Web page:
SC: As I was writing the stories I began to see elements of some very famous fictional characters in Talker and his adventures, including Robin Hood, Indiana Jones, Tarzan, Tintin, and even some of the superheroes (without their powers), but I tried to create in Talker a character that felt familiar, but was brand new.

GH: I think you succeeded! To whom would you recommend Talker's tales? To what would you compare them so that readers had an idea of what to expect?

SC: The Tales of Talker Knock is for anyone, ages 11 and up, who enjoys fantasy and adventure stories. The stories are clean and wholesome. The closest comparison I could make would be the stories written by Edgar Rice Burroughs. Most of the Talker Knock stories have elements of fantasy and magic realism, so in that way there are few things to compare it to.

GH: I notice that Talker takes particular care of his belongings, especially his sword, his spyglass and his satchel. Do these things have any special significance that we don't know about yet?

SC: Everything that Talker carries with him he started out with when he first left home. They were given to him by his uncles who raised him. They’re not really his uncles. It’s complicated.

GH: Talker seems to have no problems communicating with a variety of exotic and eccentric creatures. Do all animals talk in Talker's world? Do you have a favourite animal companion from these stories?

SC: Not all animals in Talker’s world talk, but in almost all them he manages to find a creature of one kind or another who he can talk to or have no problem expressing their thoughts to him. In that way he is kind of like Doctor Dolittle. In the story “Talker Knock and the Volcano” there’s a dinosaur named Totle who becomes Talker’s companion that I like quite a bit. He’s brave, funny and noble. Writing the end of that story with the sacrifice Totle made was difficult to write.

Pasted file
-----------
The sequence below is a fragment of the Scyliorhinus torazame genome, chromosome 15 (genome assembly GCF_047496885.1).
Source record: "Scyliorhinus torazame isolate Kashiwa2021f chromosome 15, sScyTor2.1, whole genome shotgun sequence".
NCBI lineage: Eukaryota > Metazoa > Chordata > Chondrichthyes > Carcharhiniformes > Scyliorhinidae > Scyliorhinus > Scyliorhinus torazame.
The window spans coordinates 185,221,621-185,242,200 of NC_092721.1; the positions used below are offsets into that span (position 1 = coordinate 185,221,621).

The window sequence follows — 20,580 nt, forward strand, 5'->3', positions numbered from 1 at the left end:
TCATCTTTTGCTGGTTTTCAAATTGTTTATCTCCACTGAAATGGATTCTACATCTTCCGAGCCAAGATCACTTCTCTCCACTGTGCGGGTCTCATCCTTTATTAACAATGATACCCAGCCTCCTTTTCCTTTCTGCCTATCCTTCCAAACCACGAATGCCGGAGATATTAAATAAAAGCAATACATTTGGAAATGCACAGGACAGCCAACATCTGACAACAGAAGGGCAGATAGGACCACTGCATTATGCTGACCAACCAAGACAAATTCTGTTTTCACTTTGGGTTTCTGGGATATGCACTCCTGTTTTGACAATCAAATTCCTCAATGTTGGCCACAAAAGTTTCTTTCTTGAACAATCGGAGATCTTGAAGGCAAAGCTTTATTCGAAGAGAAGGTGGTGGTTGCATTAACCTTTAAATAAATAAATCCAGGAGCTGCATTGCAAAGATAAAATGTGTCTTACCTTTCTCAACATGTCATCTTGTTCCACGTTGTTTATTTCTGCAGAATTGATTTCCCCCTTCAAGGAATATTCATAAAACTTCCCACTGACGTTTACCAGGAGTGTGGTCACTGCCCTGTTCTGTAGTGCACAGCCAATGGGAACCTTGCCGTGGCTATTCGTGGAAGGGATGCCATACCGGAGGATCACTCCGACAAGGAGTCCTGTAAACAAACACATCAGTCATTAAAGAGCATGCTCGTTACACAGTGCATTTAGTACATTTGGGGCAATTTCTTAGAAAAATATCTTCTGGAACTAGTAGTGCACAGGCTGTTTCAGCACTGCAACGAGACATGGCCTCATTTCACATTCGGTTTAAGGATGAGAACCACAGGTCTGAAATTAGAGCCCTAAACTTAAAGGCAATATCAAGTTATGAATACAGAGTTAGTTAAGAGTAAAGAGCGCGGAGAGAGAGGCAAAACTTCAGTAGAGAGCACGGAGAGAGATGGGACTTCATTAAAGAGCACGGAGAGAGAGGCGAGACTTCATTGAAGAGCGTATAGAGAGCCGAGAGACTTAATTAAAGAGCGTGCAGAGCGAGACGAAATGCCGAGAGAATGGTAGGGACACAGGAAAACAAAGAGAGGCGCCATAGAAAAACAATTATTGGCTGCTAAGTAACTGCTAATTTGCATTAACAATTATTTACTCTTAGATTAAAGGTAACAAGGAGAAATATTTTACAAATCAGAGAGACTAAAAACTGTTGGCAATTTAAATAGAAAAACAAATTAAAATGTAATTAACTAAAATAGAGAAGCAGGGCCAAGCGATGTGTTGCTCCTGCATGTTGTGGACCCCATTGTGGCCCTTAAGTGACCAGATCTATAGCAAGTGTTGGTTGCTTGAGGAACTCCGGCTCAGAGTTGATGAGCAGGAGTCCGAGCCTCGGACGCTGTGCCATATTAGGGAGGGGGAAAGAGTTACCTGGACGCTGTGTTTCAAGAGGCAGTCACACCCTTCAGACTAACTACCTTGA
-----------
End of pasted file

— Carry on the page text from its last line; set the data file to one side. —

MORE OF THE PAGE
GH: Have you thought of a prequel featuring Talker's mysterious family? It seems like there are many stories to tell there.

SC: In a few of the Talker Knock stories I give indications of some of the adventures his uncles had been on when they were younger. When you read the first story “Talker Knock Comes Into the World” it’s apparent that the entire Knock lineage could fill volumes of stories.

GH: When picturing Talker, is there an actor whom you can imagine playing him in a movie version of his adventures?

SC: Joseph Gordon-Levitt would be terrific, but he’s getting a bit too old for the part. There’s a really fine young actor named Timothèe Chalamet who could play him. It has to be an actor who is athletic and can be charming and guileless. Talker doesn’t have a guile bone in his body.

GH: To save people Googling those names, I'll include pictures of those actors. Is there anything else readers should know about this most unusual character?

SC: There are a lot more of his adventures that can be told.

Joseph Gordon-Levitt

Timothèe Chalamet

Thanks Steve!

I’m sure that there is a lot more that could be said about Talker - we could have kept going all day! But you’ll just have to find out for yourself what all the excitement is about by getting your copy today!

Just go here:

http://www.clarendonhousebooks.com/steve-carr